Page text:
Bruce Lowell Braley (born October 30, 1957) is a retired American politician and attorney who served as the U.S. Representative for Iowa's 1st congressional district from 2007 to 2015. A member of the Democratic Party, he was defeated in his attempt to win Tom Harkin's open seat in the 2014 United States Senate election in Iowa.[1]

Chuck Grassley's Jarring Presence at the Kavanaugh-Ford Hearing

Updated on September 27 at 2:34 p.m. ET

Wary of having a group of mostly older men interrogating Christine Blasey Ford, Republicans on the Senate Judiciary Committee opted to hire Rachel Mitchell, a sex-crimes prosecutor, to question the woman who has accused the Supreme Court nominee Brett Kavanaugh of attempting to rape her in high school.

But the GOP plan had one hiccup: It still meant that one member, Chairman Chuck Grassley, would speak. Through the first few hours of the hearing Thursday, the Iowa Republican has been a prominent, and often jarring, presence. Grassley struck a combative tone in his opening statement, promptly tangled with ranking Democrat Dianne Feinstein, and has interrupted to comment on the proceedings.

Grassley kicked the hearing off with a feisty set of remarks. He began with an apology to both Kavanaugh and Ford for the treatment they and their families have received. “I intend hopefully for today’s hearing to be safe, comfortable, and dignified for both of our witnesses,” he said. “I hope my colleagues will join me in this effort of a show of civility.”

Grassley then proceeded to criticize Feinstein for not making Ford’s account public sooner (“The ranking member didn’t ask Judge Kavanaugh about the allegations when she met with him privately in August”); Democrats for not speaking to Kavanaugh after the allegations first became public (“Democratic staff was invited to participate and could have asked any questions they wanted to, but they declined. Which leads me, then, to wonder, if true, why wouldn’t you want to talk to the accused?”); Democrats for their behavior in a previous hearing on Kavanaugh (“This will be a stark contrast to the grandstanding and chaos that we saw from the other side during the previous four days in this hearing process”); and Ford, for her reluctance to testify (“My staff made repeated requests to interview Dr. Ford during the past 11 days, even volunteering to fly to California to take her testimony, but her attorneys refused to present her allegations to Congress. I nevertheless honored her request for a public hearing so Dr. Ford today has the opportunity to present her allegations under oath”).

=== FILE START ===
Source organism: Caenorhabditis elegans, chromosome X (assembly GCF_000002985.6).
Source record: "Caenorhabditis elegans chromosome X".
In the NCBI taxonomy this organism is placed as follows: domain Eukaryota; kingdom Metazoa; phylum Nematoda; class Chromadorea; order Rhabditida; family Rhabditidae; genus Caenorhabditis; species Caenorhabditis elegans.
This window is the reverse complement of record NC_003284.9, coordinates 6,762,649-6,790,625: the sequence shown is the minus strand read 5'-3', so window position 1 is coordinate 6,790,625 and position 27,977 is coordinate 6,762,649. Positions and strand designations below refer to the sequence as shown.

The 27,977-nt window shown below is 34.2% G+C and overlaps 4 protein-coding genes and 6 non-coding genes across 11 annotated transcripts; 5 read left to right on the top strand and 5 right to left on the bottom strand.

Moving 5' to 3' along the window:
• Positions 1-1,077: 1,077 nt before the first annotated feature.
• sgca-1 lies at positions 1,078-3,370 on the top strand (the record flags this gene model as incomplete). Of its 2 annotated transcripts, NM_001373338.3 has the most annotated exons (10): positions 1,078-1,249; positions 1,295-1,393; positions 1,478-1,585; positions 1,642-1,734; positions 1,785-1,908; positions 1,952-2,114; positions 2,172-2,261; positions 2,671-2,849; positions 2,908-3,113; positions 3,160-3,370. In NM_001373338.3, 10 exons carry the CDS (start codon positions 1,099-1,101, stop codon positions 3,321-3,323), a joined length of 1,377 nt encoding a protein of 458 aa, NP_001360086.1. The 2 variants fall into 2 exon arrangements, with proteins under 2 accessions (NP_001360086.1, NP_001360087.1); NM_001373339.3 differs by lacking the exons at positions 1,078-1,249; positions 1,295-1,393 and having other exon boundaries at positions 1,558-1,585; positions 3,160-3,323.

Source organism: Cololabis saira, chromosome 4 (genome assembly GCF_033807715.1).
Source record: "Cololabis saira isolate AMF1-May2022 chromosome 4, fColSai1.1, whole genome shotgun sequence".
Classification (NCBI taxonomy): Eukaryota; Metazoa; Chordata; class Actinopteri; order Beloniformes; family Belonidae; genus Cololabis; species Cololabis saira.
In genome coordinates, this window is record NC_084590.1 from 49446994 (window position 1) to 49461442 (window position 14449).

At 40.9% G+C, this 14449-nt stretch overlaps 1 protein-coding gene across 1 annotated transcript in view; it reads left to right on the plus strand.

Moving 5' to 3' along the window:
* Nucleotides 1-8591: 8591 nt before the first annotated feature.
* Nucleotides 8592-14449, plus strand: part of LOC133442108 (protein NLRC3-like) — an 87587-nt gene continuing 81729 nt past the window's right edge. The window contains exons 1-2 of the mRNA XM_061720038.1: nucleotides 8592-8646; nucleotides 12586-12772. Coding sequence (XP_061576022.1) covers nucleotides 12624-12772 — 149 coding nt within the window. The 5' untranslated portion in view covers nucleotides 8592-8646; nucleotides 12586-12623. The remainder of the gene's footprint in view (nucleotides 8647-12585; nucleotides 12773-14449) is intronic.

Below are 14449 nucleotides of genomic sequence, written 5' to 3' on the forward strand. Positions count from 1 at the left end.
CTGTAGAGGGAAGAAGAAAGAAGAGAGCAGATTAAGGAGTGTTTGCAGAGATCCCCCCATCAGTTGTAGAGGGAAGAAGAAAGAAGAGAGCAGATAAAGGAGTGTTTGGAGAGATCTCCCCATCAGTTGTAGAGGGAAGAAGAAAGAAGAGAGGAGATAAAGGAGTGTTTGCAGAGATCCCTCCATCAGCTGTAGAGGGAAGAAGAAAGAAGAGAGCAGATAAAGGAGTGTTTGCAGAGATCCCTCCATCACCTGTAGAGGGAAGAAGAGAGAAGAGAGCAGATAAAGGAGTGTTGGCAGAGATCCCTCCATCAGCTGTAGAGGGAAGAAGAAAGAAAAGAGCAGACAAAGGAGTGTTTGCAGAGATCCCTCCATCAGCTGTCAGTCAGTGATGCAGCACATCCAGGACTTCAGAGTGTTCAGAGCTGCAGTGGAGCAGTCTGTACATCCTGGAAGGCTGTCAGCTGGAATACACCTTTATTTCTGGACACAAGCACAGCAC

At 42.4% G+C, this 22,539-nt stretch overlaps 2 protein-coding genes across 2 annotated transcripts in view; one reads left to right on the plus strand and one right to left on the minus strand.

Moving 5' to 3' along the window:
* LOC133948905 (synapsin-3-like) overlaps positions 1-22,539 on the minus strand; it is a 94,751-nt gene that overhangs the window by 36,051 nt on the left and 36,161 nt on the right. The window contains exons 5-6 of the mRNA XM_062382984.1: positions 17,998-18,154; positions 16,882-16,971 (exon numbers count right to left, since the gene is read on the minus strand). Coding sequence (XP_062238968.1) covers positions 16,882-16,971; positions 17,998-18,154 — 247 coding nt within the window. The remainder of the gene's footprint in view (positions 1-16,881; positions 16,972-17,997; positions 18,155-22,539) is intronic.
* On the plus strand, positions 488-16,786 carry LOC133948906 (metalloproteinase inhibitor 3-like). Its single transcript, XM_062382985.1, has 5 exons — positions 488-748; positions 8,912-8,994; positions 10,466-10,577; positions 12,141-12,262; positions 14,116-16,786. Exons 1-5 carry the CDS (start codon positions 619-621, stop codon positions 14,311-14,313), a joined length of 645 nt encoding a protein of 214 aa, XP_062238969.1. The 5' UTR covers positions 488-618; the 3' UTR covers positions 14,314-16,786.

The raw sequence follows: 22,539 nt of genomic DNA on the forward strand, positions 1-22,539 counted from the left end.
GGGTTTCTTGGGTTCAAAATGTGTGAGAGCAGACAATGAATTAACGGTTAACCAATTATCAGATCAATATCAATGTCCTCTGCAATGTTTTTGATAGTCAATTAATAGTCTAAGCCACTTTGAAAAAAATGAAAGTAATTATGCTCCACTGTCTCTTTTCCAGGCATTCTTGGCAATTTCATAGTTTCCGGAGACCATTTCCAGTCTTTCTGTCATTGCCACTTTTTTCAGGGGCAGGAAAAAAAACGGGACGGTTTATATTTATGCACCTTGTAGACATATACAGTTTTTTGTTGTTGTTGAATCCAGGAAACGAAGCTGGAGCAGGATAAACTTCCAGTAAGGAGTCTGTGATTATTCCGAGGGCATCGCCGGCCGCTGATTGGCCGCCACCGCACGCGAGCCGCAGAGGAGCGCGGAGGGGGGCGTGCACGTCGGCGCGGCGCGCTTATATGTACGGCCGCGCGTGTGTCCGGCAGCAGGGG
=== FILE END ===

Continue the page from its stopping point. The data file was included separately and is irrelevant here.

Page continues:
Then the floor came to Feinstein, who addressed Ford directly and tartly chastised Grassley.

“Good morning, Dr. Ford,” she said. “Thank you for coming forward and being willing to share your story with us. I know this wasn’t easy for you. But before you get to your testimony, and the chairman chose not to do this, I think it’s important to make sure you’re properly introduced.”

Grassley immediately interrupted Feinstein, as perhaps she expected he might. “By the way, I was going to introduce her, but if you want to introduce her, I would be glad,” he said. “I didn’t forget to do that, because I would do that just as she was about to speak.”

That clash between 85-year-olds set the tone for the hearing to come. Something that someone said—whether it was a Democratic member, Ford herself, or Mitchell—would get Grassley’s goat, and he’d insist on jumping in. And when he did, he came across as crotchety and cranky, just what Mitchell’s insertion was meant to prevent.

One of the problems was procedural. According to the rules of the hearing, each side gets five minutes, in turns, to question the witness. Democratic senators are doing that themselves, while each Republican is yielding to Mitchell. Mitchell, a seasoned prosecutor, is used to working without such strict limits, and has proceeded with careful, incremental questions. As Mitchell worked through her first round, Grassley had to interrupt her and cut her off to keep to time.

At another moment, Grassley cut in when Ford said she’d concluded that asking to be questioned in California was “unrealistic”; he said his staff would have been willing to question her where she lives. (Ford said she gets anxious about flying.)

As the committee prepared to take its first break, Grassley testily replied to Democratic Senator Dick Durbin, who’d just concluded his questioning.

“I can’t let what Durbin, Senator Durbin said [stand],” he said. “Between July 30 and September 13, there were 45 days this committee could have been investigating this situation, and her privacy would have been protected. So something happened here in between on your side that the whole country—not the whole country should have known about it, no, not know about. We should have investigated it.”

Grassley intended to criticize Democrats for not bringing the allegations forward, but his point undercut itself: His statement that the matter warranted investigation seems at odds with his haste in scheduling a vote on Kavanaugh’s nomination.